In addition, the safety of this vaccine is being monitored after licensure (as with all vaccines) by FDA and by CDC through the Vaccine Adverse Event Reporting System. In addition, the manufacturer, Merck and Co., Inc., has committed to conducting another study of approximately 44,000 children, and CDC will also conduct a large study in its Vaccine Safety Datalink Program, which evaluates vaccine safety among approximately 80,000 U.S. infants every year. Also, for the first three years of licensure, the manufacturer will report cases of intussusception to FDA within 15 days of receiving them, and all other serious side effects on a monthly basis.
As a result of this aggressive monitoring, on February 13, 2007, the FDA released a report on the number of intussusception cases reported since RotaTeq licensure. The number reported fell within what was expected and gives assurance that the vaccine does not pose an elevated risk for intussusception.
Rotavirus vaccine is very effective against rotavirus disease. Studies indicate the vaccine will prevent about 74% of all rotavirus cases, about 98% of severe cases, and about 96% of hospitalizations due to rotavirus. The vaccine will not prevent diarrhea or vomiting caused by other viruses.
Children are slightly (1%-3%) more likely to have mild, temporary diarrhea or vomiting within 7 days after getting a dose of vaccine than children who did not get the vaccine.
Moderate or severe reactions have not been associated with this vaccine.
Any child who has had a severe (life-threatening) allergic reaction to a dose of rotavirus vaccine should not get another dose.
A child with a severe (life-threatening) allergy to any component of rotavirus vaccine should not get the vaccine.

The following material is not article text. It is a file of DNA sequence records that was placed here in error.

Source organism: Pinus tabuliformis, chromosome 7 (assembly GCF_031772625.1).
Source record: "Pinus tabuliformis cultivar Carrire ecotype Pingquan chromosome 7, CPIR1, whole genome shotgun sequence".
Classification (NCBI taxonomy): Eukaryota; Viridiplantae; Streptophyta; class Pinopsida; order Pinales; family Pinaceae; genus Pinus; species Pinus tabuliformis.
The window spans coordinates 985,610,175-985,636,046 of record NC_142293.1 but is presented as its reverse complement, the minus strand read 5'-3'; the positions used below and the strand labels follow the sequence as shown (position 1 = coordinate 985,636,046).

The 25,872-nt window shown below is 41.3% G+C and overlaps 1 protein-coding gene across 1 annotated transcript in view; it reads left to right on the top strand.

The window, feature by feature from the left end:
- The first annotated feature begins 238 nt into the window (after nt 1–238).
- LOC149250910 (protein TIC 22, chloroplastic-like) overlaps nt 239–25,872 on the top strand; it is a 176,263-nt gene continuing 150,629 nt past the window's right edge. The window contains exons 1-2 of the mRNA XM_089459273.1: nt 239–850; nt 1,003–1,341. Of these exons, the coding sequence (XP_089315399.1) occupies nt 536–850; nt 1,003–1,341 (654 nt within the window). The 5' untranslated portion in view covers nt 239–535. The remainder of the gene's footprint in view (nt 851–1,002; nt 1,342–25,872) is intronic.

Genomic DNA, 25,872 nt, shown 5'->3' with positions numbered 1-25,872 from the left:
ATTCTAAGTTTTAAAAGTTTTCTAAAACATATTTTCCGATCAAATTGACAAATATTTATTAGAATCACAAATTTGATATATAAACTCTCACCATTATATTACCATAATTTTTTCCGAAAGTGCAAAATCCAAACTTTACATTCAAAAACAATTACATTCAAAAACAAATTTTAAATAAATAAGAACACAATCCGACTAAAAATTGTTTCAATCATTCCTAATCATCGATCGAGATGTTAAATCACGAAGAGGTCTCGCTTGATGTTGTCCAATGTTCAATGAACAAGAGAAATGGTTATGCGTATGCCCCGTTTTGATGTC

Although this vaccine has not been associated with intussusception, as a precaution it is suggested that children who have had intussusception should not get rotavirus vaccine as they are at a higher risk for getting intussusception again.
Children who are moderately or severely ill at the time the vaccination is scheduled should probably wait until they recover. This includes children who have diarrhea or vomiting.
Check with your healthcare provider if your child has any ongoing digestive problems; if your child's immune system is weakened because of HIV/AIDS or another disease that affects the immune system; if your child is receiving treatment with drugs such as long-term steroids or treatment for cancer; or if your child has recently had a blood transfusion or received any other blood product.
No. The vaccine contains attenuated viruses that are reassorted and do not exist in nature. The vaccine may cause mild symptoms similar to those experienced during rotavirus infection but cannot cause rotavirus disease.
Reprinted from: Immunization Action Coalition